backup.db) and copy it in the file structure we pulled from git. You might wonder why we don't do this step right after the first step where we kick-off the webjob to perform the backup? Well, the webjob is fairly fast (~2s), but also asynchronous, which means it's possible that the backup file is not complete when you try to download it. That's why we pushed that task a bit later on our pipeline. That way, we make sure the backup job is completely done before trying to download the
Task type: Download file
steps: - task: Fizcko.azure-devops-download-a-file.azure.devops.download.a.file.DownloadAFile@1 displayName: 'Download backup.db' inputs: strUrl: '$(scmUrl)/api/vfs/site/wwwroot/content/data/backup.db' strTargetDir: content/data/ strTargetFilename: ghost.db authType: basic basicAuthUsername: '$(scmUsername)' basicAuthPassword: '$(scmPassword)'
Nothing to say really here. Just download the trillion packages we need to run the database migration.
Task type: npm install
steps: - task: Npm@1 displayName: 'npm install' inputs: verbose: false
Ghost server will run this database migration automatically on startup if needed. However, to minimize the downtime while deploying a new version, it's better to run it as part of our build pipeline. This will also allow us to inspect the DB before deploying it, you know... in case the migration went wrong. Cough... Cough... Murphy's law.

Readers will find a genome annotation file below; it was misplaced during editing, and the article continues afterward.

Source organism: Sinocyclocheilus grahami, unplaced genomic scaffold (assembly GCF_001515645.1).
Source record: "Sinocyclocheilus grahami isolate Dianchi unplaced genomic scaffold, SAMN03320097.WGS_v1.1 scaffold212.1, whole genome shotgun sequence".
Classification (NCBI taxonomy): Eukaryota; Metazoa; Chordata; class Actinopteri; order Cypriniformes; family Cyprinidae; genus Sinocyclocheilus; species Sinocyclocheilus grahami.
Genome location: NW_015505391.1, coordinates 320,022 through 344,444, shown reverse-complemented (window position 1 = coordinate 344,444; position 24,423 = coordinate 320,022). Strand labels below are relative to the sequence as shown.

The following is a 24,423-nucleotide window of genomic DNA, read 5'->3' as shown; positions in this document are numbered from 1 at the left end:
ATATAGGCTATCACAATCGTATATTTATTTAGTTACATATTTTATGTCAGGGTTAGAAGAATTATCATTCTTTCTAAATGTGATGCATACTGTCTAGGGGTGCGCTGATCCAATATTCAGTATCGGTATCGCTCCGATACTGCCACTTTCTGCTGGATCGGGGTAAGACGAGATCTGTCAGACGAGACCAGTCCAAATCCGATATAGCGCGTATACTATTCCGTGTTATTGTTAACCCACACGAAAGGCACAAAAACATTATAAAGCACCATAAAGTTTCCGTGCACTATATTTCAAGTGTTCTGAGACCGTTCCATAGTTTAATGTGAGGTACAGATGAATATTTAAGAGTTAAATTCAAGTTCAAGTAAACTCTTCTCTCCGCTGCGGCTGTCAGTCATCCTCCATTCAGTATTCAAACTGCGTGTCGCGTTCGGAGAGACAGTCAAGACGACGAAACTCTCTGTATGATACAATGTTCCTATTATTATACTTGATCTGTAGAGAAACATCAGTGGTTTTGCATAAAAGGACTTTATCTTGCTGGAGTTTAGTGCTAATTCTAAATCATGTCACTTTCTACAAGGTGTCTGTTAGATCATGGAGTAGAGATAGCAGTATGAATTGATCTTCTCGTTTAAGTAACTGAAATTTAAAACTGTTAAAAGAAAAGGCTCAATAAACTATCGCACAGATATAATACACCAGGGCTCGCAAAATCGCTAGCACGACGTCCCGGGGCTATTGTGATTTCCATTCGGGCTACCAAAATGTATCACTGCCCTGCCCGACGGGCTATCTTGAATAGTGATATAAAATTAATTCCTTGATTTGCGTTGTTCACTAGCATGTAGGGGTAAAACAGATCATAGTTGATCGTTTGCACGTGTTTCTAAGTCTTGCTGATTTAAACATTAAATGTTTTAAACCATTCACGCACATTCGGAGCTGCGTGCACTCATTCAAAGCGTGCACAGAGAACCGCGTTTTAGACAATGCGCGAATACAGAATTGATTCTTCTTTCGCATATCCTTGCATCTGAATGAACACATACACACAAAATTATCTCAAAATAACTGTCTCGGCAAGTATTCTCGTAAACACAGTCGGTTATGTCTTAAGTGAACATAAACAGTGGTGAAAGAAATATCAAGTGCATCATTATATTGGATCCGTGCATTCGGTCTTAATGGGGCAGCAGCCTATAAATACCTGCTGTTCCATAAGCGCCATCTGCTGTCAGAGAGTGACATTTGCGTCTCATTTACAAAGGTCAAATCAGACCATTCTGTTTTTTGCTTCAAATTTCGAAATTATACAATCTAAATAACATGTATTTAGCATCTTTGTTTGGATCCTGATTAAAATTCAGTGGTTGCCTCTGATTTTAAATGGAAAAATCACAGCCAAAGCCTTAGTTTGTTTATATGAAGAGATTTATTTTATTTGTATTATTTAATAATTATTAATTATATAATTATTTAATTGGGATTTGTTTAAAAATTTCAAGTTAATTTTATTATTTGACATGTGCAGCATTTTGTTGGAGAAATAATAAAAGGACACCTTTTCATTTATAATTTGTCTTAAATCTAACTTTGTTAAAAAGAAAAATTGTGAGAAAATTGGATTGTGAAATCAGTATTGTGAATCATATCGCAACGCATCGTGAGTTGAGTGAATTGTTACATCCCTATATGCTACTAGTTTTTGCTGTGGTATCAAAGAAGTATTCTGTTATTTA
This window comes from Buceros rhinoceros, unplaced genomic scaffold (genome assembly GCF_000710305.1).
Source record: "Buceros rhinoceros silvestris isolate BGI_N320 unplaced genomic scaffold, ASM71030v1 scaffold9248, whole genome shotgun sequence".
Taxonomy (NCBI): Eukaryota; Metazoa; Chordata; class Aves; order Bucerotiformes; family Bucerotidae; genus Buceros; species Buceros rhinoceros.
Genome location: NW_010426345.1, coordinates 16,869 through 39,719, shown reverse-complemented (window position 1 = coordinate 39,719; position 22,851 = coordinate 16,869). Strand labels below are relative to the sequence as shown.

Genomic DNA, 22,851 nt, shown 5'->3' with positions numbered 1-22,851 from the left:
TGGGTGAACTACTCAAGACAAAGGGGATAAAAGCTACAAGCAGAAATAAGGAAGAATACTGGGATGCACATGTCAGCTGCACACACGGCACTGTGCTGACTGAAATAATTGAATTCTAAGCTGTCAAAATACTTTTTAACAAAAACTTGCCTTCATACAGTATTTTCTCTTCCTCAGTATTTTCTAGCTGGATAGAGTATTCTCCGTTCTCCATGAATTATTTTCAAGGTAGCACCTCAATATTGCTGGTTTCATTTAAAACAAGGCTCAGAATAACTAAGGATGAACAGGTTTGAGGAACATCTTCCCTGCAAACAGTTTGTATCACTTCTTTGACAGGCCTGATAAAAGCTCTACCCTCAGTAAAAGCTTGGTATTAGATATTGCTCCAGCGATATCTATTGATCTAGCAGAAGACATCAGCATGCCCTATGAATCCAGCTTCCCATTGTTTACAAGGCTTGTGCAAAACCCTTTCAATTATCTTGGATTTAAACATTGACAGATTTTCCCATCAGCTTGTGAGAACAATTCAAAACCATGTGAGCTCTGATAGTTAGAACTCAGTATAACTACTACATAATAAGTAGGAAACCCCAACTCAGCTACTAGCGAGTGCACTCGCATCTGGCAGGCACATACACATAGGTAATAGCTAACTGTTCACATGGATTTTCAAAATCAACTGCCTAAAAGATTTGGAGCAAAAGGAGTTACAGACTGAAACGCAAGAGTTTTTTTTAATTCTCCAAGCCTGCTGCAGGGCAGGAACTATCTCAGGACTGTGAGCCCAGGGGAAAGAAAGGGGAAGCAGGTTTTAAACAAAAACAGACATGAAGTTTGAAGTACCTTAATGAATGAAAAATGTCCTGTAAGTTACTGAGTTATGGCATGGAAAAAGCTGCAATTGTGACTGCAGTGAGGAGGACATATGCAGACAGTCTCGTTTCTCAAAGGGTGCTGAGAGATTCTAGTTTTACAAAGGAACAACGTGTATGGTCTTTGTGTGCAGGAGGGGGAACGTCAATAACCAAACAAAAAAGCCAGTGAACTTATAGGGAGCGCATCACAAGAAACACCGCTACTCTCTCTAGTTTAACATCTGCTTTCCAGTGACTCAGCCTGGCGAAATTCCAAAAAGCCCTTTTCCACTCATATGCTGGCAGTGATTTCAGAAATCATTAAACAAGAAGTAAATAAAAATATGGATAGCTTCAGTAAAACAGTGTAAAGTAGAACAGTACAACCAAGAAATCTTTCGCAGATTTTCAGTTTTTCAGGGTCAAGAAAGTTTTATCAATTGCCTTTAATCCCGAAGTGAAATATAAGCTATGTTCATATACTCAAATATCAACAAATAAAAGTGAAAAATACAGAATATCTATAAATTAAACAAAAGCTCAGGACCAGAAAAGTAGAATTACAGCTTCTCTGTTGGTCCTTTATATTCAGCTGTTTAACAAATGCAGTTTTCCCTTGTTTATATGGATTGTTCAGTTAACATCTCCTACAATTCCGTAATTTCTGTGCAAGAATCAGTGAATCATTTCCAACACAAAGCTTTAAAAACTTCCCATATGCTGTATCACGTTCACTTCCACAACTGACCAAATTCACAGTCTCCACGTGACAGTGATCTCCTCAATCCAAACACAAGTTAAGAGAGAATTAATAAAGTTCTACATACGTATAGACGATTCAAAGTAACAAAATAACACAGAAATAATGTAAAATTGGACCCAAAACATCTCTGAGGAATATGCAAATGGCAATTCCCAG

Task type: PowerShell
steps: - powershell: 'node .\db.js' failOnStderr: true displayName: 'DB migration'
node_modules is a really big folder and might cause issues if we add it to our deploy package. Let's remove it!
Task type: PowerShell
steps: - powershell: 'Remove-Item .\node_modules -Recurse' failOnStderr: true displayName: 'Remove node_modules'
It's now time to zip everything into one deployable package.
Task type: Archive file
steps: - task: ArchiveFiles@1 displayName: 'Archive files ' inputs: rootFolder: '$(System.DefaultWorkingDirectory)' includeRootFolder: false
Copy that package from the
$ArtifactStagingDirectory and rename it with the build number. This could be usefull if we need to debug multipe deployments.
Task type: Copy files
steps: - task: CopyFiles@2 displayName: 'Copy Files' inputs: SourceFolder: '$(Build.ArtifactStagingDirectory)' Contents: '$(Build.BuildId).zip' TargetFolder: '$(Build.ArtifactStagingDirectory)\ArtifactsToBePublished'
Finally, publish that package to the Azure Pipelines, so it will be available for our release pipeline later on.
Task type: Publish build artifacts
steps: - task: PublishBuildArtifacts@1 displayName: 'Publish Artifact: drop' inputs: PathtoPublish: '$(Build.ArtifactStagingDirectory)\ArtifactsToBePublished'
You should now have a pipeline that looks like this one
Let's not forget to set a trigger when there's a new commit. To do so, go to the
Triggers tab and select
Enable continuous integration
You are now all set, congratulations! Click
Save & Queue and give it a try. On my next post, I'll show you how to deploy that package while having zero downtime, all of that using Azure App Service slots.
Make sure to look at the Part 2 to learn how to build the Release Pipeline for this package.